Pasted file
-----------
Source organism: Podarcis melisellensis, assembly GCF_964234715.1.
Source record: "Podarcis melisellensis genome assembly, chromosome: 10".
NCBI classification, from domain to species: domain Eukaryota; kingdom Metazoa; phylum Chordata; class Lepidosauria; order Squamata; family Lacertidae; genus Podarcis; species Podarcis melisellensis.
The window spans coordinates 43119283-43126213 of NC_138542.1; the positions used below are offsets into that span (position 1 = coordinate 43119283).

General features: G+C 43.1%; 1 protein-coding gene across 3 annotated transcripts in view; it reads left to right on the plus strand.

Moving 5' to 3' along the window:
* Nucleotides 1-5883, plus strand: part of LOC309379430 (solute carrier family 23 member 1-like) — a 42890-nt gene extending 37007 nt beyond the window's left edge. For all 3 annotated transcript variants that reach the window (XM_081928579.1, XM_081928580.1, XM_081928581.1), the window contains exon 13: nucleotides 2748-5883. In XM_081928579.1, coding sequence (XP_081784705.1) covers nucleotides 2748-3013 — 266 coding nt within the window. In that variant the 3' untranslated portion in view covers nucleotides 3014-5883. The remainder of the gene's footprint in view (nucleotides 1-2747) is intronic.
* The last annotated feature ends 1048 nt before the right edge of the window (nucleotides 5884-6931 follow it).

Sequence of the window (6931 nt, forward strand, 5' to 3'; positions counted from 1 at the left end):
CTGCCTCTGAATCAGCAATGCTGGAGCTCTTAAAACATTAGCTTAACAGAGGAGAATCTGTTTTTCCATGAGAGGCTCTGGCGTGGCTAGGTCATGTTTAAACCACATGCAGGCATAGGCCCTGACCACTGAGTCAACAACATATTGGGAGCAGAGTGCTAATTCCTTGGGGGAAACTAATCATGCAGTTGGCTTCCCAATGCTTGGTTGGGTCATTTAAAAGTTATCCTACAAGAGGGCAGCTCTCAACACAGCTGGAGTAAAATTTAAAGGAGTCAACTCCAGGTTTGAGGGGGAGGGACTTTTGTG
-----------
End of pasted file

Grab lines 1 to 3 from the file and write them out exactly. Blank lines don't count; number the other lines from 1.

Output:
Source organism: Podarcis melisellensis, assembly GCF_964234715.1.
Source record: "Podarcis melisellensis genome assembly, chromosome: 10".
NCBI classification, from domain to species: domain Eukaryota; kingdom Metazoa; phylum Chordata; class Lepidosauria; order Squamata; family Lacertidae; genus Podarcis; species Podarcis melisellensis.